SUSE Remote Disk Encryption uses block devices as an encrypted container for arbitrary directories. It allows to store the encryption keys safely on a remote key server. To mount the device, the host contacts the key server on a TLS secured connection to retrieve the necessary keys automatically to unlock the data. Clearly the key server should be a dedicated, security-hardened, and protected system, since anyone with access to this system can retrieve the keys and decrypt the data.

The setup of client and server is described in more detail in the SUSE Linux Enterprise Server for SAP Applications guide, section 10 Encrypting Directories Using cryptctl at https://www.suse.com/documentation/sles-for-sap-15/.

5 Minimal operating system package selection

5.1 Background

A typical Linux installation has many files that are potentially security-relevant. This is especially true for binary files and executables. Also, every running service might potentially be vulnerable to a local or remote attack. Therefore it is recommended to have as less files (binaries, executables, configuration files) as possible installed and as few services as possible running.

SUSE Linux Enterprise Server provides an RPM package for each logical component, like a Linux application, a service or a library. An RPM package groups all files, including executables, other binaries, configuration files and documentation files, that belong to this particular component. The most common packages are grouped by use cases as 'Installation Patterns'. These patterns can be selected during the operating system installation or later via YaST to easily get an installation that fits the requirements of a particular use case, for example for an SAP server with development tools.

Reducing the number of installed RPM packages to a minimum lowers the amount of potentially vulnerable files on the system. This significantly improves the overall security of a system. Furthermore, a low number of installed packages reduces the number of required (security) updates and patches that have to be applied to the system on a regular basis. SAP HANA is a very complex application, shipped in different versions, and having many additional components, which makes it hard to choose the minimal list of packages.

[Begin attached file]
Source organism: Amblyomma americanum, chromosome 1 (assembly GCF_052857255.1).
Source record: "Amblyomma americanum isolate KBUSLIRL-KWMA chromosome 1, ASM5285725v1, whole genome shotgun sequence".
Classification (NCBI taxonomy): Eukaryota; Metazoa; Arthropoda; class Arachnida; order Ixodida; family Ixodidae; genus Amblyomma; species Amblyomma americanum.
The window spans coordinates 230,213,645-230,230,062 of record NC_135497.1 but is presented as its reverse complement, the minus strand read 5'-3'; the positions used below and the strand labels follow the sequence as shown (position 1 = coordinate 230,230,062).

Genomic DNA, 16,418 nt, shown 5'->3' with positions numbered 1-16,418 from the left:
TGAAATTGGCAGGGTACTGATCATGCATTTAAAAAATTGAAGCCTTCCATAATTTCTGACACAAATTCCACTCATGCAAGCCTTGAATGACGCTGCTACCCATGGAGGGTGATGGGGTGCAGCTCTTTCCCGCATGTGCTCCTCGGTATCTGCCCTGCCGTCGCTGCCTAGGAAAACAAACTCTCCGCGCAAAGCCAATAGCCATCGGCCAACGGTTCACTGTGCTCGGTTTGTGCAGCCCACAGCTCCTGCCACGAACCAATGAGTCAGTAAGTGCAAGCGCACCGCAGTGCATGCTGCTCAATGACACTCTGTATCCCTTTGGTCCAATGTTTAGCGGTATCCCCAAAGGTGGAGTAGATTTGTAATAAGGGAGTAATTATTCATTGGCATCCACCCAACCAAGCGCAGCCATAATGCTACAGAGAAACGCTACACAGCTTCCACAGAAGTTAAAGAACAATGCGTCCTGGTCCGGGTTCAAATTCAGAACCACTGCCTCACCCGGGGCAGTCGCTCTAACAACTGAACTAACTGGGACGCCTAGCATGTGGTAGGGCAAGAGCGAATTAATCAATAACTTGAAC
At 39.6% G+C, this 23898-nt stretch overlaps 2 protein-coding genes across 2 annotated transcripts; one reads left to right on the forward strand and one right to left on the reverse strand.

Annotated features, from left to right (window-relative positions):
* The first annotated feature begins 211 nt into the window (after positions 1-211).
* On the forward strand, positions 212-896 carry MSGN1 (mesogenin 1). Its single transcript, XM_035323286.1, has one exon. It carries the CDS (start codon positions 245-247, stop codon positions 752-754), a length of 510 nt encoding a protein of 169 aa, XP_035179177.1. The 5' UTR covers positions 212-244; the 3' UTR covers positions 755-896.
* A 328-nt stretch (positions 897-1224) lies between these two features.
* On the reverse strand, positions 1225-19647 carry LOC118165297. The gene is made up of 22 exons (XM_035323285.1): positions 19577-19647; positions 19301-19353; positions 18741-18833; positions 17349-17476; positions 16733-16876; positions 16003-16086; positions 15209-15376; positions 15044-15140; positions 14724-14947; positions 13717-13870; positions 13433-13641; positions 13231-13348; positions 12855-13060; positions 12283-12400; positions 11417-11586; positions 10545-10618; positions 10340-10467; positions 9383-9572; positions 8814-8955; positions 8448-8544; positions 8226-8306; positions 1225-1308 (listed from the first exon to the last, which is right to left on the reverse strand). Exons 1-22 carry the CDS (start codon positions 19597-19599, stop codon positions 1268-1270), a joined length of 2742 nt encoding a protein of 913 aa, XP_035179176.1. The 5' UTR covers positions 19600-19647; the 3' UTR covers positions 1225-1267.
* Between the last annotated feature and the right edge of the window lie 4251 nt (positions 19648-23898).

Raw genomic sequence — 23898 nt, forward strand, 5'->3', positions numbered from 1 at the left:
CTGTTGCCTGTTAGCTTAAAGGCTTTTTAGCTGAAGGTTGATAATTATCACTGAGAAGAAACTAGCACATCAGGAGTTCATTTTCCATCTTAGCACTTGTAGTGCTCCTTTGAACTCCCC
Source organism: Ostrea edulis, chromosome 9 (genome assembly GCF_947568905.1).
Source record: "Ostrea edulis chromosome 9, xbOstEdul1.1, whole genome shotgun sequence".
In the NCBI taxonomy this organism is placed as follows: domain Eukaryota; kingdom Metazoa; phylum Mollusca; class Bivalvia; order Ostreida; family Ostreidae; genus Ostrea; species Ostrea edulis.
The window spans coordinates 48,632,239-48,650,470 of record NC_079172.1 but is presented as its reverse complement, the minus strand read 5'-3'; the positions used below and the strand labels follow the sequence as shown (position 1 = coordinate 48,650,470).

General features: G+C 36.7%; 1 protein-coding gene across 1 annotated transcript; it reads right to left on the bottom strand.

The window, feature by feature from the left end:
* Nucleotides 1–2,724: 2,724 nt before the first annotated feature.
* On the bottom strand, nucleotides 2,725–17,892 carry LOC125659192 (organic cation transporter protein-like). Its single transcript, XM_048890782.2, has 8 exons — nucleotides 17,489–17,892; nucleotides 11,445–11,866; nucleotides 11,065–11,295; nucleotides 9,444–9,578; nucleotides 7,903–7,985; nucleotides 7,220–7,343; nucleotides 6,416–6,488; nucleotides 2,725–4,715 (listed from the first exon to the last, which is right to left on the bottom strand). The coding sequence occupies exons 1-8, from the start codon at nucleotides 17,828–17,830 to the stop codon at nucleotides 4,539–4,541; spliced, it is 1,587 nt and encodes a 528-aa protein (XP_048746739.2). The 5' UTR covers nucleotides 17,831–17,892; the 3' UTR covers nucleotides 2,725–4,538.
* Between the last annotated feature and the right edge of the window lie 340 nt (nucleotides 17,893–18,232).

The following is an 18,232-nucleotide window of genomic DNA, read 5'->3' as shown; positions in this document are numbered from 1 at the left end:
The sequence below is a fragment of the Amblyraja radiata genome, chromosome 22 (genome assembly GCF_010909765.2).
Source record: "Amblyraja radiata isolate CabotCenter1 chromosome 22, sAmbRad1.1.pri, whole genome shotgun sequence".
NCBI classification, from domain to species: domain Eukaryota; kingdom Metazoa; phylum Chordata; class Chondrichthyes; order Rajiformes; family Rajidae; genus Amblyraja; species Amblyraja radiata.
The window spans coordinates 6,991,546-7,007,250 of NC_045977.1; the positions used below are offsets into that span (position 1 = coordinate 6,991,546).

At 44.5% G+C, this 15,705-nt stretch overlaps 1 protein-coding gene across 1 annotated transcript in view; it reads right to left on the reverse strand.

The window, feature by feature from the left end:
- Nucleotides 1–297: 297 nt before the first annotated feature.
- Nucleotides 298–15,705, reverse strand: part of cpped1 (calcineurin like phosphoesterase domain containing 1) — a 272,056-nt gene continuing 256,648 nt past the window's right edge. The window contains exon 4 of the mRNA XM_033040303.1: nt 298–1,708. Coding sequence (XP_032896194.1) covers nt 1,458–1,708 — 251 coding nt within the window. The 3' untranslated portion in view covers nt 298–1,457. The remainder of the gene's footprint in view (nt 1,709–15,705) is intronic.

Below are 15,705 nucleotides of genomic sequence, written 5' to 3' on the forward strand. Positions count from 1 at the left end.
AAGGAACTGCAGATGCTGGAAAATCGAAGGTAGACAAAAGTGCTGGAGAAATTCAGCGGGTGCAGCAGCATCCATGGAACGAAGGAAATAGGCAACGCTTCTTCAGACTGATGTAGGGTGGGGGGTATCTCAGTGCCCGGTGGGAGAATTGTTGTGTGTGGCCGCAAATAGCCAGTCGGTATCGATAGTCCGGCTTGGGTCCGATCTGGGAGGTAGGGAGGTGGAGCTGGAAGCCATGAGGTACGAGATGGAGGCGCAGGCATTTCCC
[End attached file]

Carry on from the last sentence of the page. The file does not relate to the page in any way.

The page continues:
5.2 Required installation patterns and packages

The required software for SAP HANA is described in 'SUSE Linux Enterprise Server 15.x for SAP Applications Configuration Guide for SAP HANA' attached to SAP note '1944799 - SAP HANA Guidelines for SLES Operating System Installation' and lists the necessary patterns.

The recommendation is to install the system with the role "Minimal" (pattern "Base System"). Then add the patterns "Enhanced Base System" (which pulls in the patterns "AppArmor", "Software Management" and "YaST System Administration") and "SAP Application Server Base". The pattern "X Window System" should be installed only if needed. This results in a total amount of 746 packages, or 941 package if "X Window System" has been installed.

For SSL support, the SAPCRYPTOLIB (SAP package) and the SAR archiver tool should be installed in addition.

In some rare cases, the support might ask for the installation of additional packages. Therefore, we generally recommend to have SUSE Linux Enterprise Server update repositories configured on your HANA system to be able to quickly install new packages.

Comparison of the amount of installed packages between certain package selections
Figure 8: Comparison of the amount of installed packages between certain package selections

6 Security updates

6.1 Security updates for SUSE Linux Enterprise Server 15

No different from commercial software, open source software is tested by hackers and security experts for vulnerabilities. Also, it can contain programming errors. These facts may result in security risks. As soon as newly found security vulnerabilities are reported, for example on security mailing-lists or by security advisories, the affected code usually gets fixed quickly – sometimes even within hours. This is usually done either by the authors of the affected application, by security experts in the community, or by the Linux distributors.